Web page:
SCOTTSDALE, Ariz. – Brian Cashman, the general manager of the 27-time world champion Yankees, was stopped in the middle of the stone-paved walkway near the lobby of the Omni Scottsdale Resort to answer questions Monday from two dozen reporters about his plans for fixing his 84-win team.
About 20 feet away from the button-down, sober-toned Cashman, some guy in flip flops, shorts, T-shirt and ball cap, holding a cold drink, could be heard laughing with a few colleagues and friends.
Theo Epstein, the president of the 107-time consecutive-loser Cubs, insisted he’s at “halftime” of his self-proclaimed bender, no matter what the unshaven look, easy laugh and icy brown drink might have suggested.
“No, this is pure hydration,” he said, smiling.
Not that it matters. Fresh off the Cubs’ historic championship, a glance at the Epstein-Cashman scene told anyone watching all they needed to know about the new world order of baseball as the annual general managers meetings opened – with the Cubs at the top, its roster returning nearly intact, and other heavy hitting franchises trying to play catch-up.
In fact, the Cubs’ biggest challenge this winter probably has less to do with zeroing in on the perfect pitching upgrade or outfield fit than what their next-generation sales pitch might be to the next big free agent they want.
“I’ve always said we have the most ironic sales pitch of all-time,” general manager Jed Hoyer said. “That we’ve been really bad for a long time, we’ve been unable to win for a long time, and as a result you can do something that’s incredibly special. It’s an amazing sales pitch. It worked really well.”
It sold itself: the drought, the so-called curse, the fervid, intensely loyal fan base, the dream sequence of the parade Chicago would throw.
Free agents from Alfonso Soriano and Ted Lilly to Jon Lester and Ben Zobrist talked often about being on that team that finally did what this one did last week.
“I can tell you about many a nights, on the road, getting together with a group of guys and talking about how important it is to all of us,” said Lilly, the front office special assistant who as a Cubs starting pitcher once famously hurled his glove to the mound after giving up a home run in a 2007 playoff game.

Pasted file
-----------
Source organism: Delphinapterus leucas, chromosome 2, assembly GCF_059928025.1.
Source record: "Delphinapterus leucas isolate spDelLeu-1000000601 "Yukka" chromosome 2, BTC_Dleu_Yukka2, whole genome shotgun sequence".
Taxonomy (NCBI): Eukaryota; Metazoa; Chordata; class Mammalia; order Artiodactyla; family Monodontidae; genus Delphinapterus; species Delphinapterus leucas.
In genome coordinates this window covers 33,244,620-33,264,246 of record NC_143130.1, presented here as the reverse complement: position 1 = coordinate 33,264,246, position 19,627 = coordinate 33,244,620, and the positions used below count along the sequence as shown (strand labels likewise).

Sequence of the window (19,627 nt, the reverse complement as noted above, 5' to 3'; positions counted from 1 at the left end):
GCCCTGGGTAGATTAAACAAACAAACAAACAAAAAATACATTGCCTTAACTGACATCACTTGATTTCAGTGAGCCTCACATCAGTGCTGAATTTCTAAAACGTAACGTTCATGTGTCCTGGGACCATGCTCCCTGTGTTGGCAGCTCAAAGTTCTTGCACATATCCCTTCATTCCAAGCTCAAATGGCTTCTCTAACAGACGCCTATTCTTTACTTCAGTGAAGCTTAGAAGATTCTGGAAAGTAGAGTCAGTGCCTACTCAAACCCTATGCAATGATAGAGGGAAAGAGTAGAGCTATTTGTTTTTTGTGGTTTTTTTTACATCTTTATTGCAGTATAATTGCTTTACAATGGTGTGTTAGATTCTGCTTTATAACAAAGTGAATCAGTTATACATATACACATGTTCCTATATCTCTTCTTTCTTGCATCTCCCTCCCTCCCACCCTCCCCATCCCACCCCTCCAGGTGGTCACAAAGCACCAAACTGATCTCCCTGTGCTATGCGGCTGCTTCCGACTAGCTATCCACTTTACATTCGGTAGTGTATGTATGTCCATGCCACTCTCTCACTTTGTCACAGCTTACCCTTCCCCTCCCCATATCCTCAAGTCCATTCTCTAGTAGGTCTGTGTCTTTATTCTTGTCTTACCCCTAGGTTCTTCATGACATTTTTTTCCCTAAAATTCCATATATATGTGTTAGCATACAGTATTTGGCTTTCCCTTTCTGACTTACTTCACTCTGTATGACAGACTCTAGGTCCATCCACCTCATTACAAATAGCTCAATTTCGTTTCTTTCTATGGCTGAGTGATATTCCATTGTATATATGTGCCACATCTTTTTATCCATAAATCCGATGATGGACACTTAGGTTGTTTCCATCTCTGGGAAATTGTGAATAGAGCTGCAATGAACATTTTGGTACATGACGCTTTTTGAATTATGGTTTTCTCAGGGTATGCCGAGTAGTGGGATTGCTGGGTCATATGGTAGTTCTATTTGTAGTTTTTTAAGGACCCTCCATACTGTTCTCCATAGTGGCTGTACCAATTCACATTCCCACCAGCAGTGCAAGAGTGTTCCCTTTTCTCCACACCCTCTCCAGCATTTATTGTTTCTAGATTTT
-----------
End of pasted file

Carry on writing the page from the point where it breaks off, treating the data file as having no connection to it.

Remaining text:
“A lot of people took less money or went out of their way to try to be a part of the group that could finally have that parade in Chicago,” Hoyer said. “And now we’ve had that parade. I think now that sales pitch is gone. You can never break a 108-year curse again.”
At least you would hope not.
“You always had that trump card,” said Hoyer, whose front office made a computer-generated, multi-media science out of that sales pitch. “We don’t have it anymore, and I’m glad we don’t have it anymore. But I think it’ll definitely change how we go about things a little bit.”
For big free agent targets such as Jon Lester and Jason Heyward – including ones that got away such as catcher Russell Martin two years ago – the Cubs broke out the fictionalized video of what a Game 7 victory would look like, how crazy the fans packing Clark and Addison outside the ballpark would, what a parade down Michigan Avenue to Grant Park would look like.
They showed Lester a scale model of the ballpark with yet-to-be-installed video boards, down to the detail of showing his .000 batting average on the board display.
He bought into the vision, in part because he trusted the relationships with Epstein and Hoyer he had built with them in Boston – when they broke that 86-year curse.
“I believed in that belief,” Lester said. “And the talent here speaks for itself.”
Consider that the next sales pitch.
“You want to get to the point where it sells itself,” Epstein said. “Players talk. There are very few secrets in the game. We made the video because we felt like maybe we had a better story than we were being given credit for. No one knew about the new clubhouse; we had to show them the mockups. No one necessarily knew how well we were prepared with key players [in the system].
“But now maybe our players who have been Cubs the last couple years are our best advocates for how special it is to play for Cubs fans and especially the Ricketts family.”
The fact is they’ve done this once before, Epstein as GM, Hoyer as assistant GM in Boston.
That do-something-special sales pitch helped land postseason hero Curt Schilling and a closer, Keith Foulke, for that 2004 Red Sox curse buster.
“In both places the culture changed pretty quickly,” said Hoyer, who drew comparisons between Boston’s close call in 2003 and the Cubs’ big breakout in 2015 as credibility touchstones for what the front offices were able to do building up to the next season.
“The biggest difference between post ’04 and post ’16 was that with the ’04 team we kind of knew that was the end of a window,” Hoyer said, rattling off a list of free agency losses, including Pedro Martinez. “We knew that was the last year we could have that much talent on the roster and that we had a lot of hard decisions that winter.
“This year we largely bring back the great majority of our team,” said Hoyer, who returns the entire postseason starting rotation and every regular in the lineup except leadoff man Dexter Fowler. “I think a lot of the dynamics you have to deal with after winning will be there. But the contractual issues we face won’t be the same.”
They may not even have to worry quite so much about that sales pitch until at least next winter, with their primary acquisition targets expected to come through trade talks or depth-level free agent signings.
But when the time comes, they’ll certainly be showing a different movie.
“Maybe it makes us be a little bit more creative with our sales pitch going forward,” Hoyer said. “But I’m glad that’s the case.”